April 29, Monday               Hari Raya Haji
May 1, Wednesday               Labor Day (Singaporean)       
May 27, Monday                 Memorial Day
May 31, Friday                 Vesak Day
July 4, Thursday               Independence Day
August 9, Friday               Singapore National Day
September 2, Monday            Labor Day (American)
October 14, Monday             Columbus Day
November 11, Monday            Veterans' Day and Deepavali
November 28, Thursday          Thanksgiving
December 25, Wednesday         Christmas

Chapter X.  Appendices

(U.S. Dollars Unless Otherwise Indicated)

                                  1993       1994        1995
 1.  PROFILE                     
      Population, including non-
      residents (million)           3.26       3.34       3.43
      Population growth (percent)    2.5        2.4        2.6
      Major religions Christianity, Taoism, Buddhism, Islam, Hinduism
      Government System Unicameral parliament, universal suffrage with
      elections held every 4 years
      Official languages (in order of usage) English, Mandarin, Malay 
      and Tamil
      Work Week 5 and 1/2 days (44 hours) 

                                1st Qtr.
                                 1993           1994       1995
GDP (US$ b, at 1985 prices)          44.3       51.6       14.0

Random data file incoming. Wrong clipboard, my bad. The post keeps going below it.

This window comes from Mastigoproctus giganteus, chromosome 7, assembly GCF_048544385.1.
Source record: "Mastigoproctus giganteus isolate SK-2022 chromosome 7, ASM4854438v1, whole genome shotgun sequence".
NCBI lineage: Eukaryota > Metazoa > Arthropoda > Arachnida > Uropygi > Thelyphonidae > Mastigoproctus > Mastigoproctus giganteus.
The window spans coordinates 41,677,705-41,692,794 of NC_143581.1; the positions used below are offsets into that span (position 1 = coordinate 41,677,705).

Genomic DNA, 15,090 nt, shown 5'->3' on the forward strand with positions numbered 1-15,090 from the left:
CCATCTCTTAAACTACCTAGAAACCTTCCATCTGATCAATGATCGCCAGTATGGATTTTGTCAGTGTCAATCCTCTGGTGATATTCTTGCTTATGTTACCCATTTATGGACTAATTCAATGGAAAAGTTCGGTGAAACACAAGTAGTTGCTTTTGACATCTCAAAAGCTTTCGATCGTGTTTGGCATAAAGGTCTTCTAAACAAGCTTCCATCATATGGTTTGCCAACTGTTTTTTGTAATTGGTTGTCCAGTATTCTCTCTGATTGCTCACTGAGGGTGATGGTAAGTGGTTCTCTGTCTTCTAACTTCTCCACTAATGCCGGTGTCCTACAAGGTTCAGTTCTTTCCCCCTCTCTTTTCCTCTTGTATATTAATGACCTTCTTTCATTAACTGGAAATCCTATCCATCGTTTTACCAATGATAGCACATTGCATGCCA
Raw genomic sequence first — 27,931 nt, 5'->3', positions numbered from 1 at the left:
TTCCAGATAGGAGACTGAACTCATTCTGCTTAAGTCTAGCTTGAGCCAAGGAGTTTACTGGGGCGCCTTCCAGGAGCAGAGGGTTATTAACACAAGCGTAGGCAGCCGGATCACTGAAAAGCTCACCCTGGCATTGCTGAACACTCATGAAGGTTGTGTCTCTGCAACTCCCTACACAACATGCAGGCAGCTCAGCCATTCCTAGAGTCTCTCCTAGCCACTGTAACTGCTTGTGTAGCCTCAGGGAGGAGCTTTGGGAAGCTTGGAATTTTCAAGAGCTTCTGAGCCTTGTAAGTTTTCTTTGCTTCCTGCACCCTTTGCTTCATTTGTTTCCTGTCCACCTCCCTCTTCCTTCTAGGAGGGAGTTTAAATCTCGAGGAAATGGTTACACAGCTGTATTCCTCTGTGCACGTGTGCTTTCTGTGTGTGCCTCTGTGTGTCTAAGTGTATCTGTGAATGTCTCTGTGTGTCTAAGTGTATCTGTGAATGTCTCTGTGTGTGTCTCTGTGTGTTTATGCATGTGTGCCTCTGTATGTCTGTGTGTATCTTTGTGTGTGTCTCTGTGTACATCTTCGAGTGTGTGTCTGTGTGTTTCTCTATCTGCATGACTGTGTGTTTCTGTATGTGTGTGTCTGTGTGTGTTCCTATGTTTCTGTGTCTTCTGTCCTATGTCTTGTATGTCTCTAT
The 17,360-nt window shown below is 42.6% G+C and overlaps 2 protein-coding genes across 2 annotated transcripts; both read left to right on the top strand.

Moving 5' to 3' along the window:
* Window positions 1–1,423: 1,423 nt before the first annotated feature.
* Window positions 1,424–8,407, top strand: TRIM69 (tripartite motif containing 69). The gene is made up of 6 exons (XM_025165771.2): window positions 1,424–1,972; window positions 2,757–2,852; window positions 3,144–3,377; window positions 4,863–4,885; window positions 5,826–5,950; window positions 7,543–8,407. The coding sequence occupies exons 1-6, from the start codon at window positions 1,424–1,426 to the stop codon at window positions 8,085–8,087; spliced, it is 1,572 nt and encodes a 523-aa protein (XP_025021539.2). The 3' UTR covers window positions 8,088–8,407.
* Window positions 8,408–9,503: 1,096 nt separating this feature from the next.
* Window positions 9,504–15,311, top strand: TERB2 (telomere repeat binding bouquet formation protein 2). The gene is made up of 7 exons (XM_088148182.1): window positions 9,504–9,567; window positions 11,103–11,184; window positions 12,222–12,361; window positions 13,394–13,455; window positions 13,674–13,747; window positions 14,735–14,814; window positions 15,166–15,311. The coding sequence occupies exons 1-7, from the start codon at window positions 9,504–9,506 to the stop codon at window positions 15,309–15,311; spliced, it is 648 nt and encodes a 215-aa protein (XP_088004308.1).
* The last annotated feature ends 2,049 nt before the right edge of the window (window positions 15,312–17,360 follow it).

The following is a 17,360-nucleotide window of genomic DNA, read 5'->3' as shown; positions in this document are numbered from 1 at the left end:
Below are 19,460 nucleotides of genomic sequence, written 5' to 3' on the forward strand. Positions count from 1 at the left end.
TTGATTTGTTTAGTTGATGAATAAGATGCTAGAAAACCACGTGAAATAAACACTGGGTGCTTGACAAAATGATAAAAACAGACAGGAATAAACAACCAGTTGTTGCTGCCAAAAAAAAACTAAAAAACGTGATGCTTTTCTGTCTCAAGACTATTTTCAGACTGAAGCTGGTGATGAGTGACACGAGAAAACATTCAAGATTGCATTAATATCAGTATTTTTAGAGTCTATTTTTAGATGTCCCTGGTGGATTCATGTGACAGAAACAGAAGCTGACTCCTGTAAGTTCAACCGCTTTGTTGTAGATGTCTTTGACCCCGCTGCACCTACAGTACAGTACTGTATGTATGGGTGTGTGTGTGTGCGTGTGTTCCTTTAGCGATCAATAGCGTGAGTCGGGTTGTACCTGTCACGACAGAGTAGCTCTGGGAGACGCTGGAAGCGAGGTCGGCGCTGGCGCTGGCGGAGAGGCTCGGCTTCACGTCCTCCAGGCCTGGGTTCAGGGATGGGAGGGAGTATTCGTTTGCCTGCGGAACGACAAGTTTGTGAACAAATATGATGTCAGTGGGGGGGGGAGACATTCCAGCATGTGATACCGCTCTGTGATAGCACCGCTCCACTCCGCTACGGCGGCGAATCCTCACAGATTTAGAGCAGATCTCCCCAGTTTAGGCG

GDP Growth Rate (percent)             9.9       10.1        7.2
GDP Per Capita                     16,200       16,700      n/a
Government Spending (pct of GDP)       14       13          n/a
Inflation (pct change in CPI)         2.4       3.6         2.5
Unemployment Rate (percent)           2.7       2.6         1.7
Foreign Exchange Reserves (US$ m)  48,190       55,758   61,412
Foreign Debt (US$ m)                  7.2       3.1         n/a
Debt:Service Ratio                    0.1           0.1     n/a
U.S. Economic/Military Assistance    none       none       none


(1)  All dollar figures were originally denominated in Singapore 
dollars.  They were converted to U.S. dollars using exchange rates 
(averaged over each year) provided by the Monetary Authority of 


                                1993             1994
                                 US$             US$

Total Exports                   73,396.5       95,914.0
Total Imports                   84,878.7      102,095.1
Imports from US                 13,838.3       15,648.8
     as pct. of total imports       10.1           10.0
Exports to US                   15,034.0       18,094.1
     as pct. of total exports       12.7           12.4
Trade Balance with US            1,195.7        2,445.3
Trade Balance with Malaysia     -3,545.0        2,284.3
Trade Balance with Japan       -13,114.2      -15,764.7
Trade Balance with Hong Kong     3,728.8        4,929.3
Top 5 U.S. Exports to Singapore:              
ELECTRICAL MACHINERY             2,417.5        3,243.9
OFFICE & DATA MACHINES           1,611.3        2,011.1
TRANSPORT EQUIPMENT              1,303.0        1,404.3
POWER GENERATING MACHINERY       1,089.6          885.8
GENERAL INDUSTRIAL MACHINERY       687.4          790.1
Top 5 U.S. Imports from Singapore:              
OFFICE & DATA MACHINES           7,587.1        9,497.6
ELECTRICAL MACHINERY             2,015.5        2,904.1
TELECOMMUNICATIONS APPARATUS     1,703.7        2,012.1
CLOTHING                           818.4          841.8
ORGANIC CHEMICALS                  468.9          406.0


Total:          US$5,223 million
From the U.S.:  US  $399 million
U.S. Share:     8 percent

Agricultural Trade Balance with the U.S.:  US$145 million in favor of 
the U.S.

(1)  All data reflect merchandise trade only; services are excluded.